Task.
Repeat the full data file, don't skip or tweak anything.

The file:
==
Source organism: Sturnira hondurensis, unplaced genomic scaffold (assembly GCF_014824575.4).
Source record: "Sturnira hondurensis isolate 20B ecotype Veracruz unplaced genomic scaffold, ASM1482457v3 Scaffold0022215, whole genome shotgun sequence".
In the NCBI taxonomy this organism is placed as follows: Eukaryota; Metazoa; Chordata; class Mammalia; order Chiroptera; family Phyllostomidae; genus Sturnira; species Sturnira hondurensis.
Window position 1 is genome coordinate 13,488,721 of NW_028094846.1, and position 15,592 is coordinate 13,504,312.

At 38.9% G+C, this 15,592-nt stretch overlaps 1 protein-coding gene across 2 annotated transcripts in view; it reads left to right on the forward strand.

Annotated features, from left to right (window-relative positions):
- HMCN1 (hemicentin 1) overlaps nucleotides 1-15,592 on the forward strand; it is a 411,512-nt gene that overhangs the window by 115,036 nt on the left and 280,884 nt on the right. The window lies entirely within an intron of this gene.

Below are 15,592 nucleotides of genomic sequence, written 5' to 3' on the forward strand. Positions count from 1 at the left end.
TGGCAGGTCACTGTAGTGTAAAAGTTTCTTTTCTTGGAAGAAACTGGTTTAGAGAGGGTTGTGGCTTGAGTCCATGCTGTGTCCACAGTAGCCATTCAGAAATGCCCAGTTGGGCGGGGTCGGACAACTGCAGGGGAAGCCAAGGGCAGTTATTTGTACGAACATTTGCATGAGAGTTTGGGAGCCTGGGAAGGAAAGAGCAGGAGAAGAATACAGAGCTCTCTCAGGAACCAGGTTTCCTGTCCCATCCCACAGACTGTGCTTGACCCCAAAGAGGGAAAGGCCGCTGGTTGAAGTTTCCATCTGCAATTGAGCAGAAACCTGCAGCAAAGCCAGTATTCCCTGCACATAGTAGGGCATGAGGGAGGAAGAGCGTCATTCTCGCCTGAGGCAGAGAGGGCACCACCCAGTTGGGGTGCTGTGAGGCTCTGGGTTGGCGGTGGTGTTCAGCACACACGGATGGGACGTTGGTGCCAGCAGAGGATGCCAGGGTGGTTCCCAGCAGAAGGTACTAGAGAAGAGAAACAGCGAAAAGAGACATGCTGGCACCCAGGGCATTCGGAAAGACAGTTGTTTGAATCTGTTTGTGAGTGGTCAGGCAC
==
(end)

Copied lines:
Source organism: Sturnira hondurensis, unplaced genomic scaffold (assembly GCF_014824575.4).
Source record: "Sturnira hondurensis isolate 20B ecotype Veracruz unplaced genomic scaffold, ASM1482457v3 Scaffold0022215, whole genome shotgun sequence".
In the NCBI taxonomy this organism is placed as follows: Eukaryota; Metazoa; Chordata; class Mammalia; order Chiroptera; family Phyllostomidae; genus Sturnira; species Sturnira hondurensis.
Window position 1 is genome coordinate 13,488,721 of NW_028094846.1, and position 15,592 is coordinate 13,504,312.

At 38.9% G+C, this 15,592-nt stretch overlaps 1 protein-coding gene across 2 annotated transcripts in view; it reads left to right on the forward strand.

Annotated features, from left to right (window-relative positions):
- HMCN1 (hemicentin 1) overlaps nucleotides 1-15,592 on the forward strand; it is a 411,512-nt gene that overhangs the window by 115,036 nt on the left and 280,884 nt on the right. The window lies entirely within an intron of this gene.

Below are 15,592 nucleotides of genomic sequence, written 5' to 3' on the forward strand. Positions count from 1 at the left end.
TGGCAGGTCACTGTAGTGTAAAAGTTTCTTTTCTTGGAAGAAACTGGTTTAGAGAGGGTTGTGGCTTGAGTCCATGCTGTGTCCACAGTAGCCATTCAGAAATGCCCAGTTGGGCGGGGTCGGACAACTGCAGGGGAAGCCAAGGGCAGTTATTTGTACGAACATTTGCATGAGAGTTTGGGAGCCTGGGAAGGAAAGAGCAGGAGAAGAATACAGAGCTCTCTCAGGAACCAGGTTTCCTGTCCCATCCCACAGACTGTGCTTGACCCCAAAGAGGGAAAGGCCGCTGGTTGAAGTTTCCATCTGCAATTGAGCAGAAACCTGCAGCAAAGCCAGTATTCCCTGCACATAGTAGGGCATGAGGGAGGAAGAGCGTCATTCTCGCCTGAGGCAGAGAGGGCACCACCCAGTTGGGGTGCTGTGAGGCTCTGGGTTGGCGGTGGTGTTCAGCACACACGGATGGGACGTTGGTGCCAGCAGAGGATGCCAGGGTGGTTCCCAGCAGAAGGTACTAGAGAAGAGAAACAGCGAAAAGAGACATGCTGGCACCCAGGGCATTCGGAAAGACAGTTGTTTGAATCTGTTTGTGAGTGGTCAGGCAC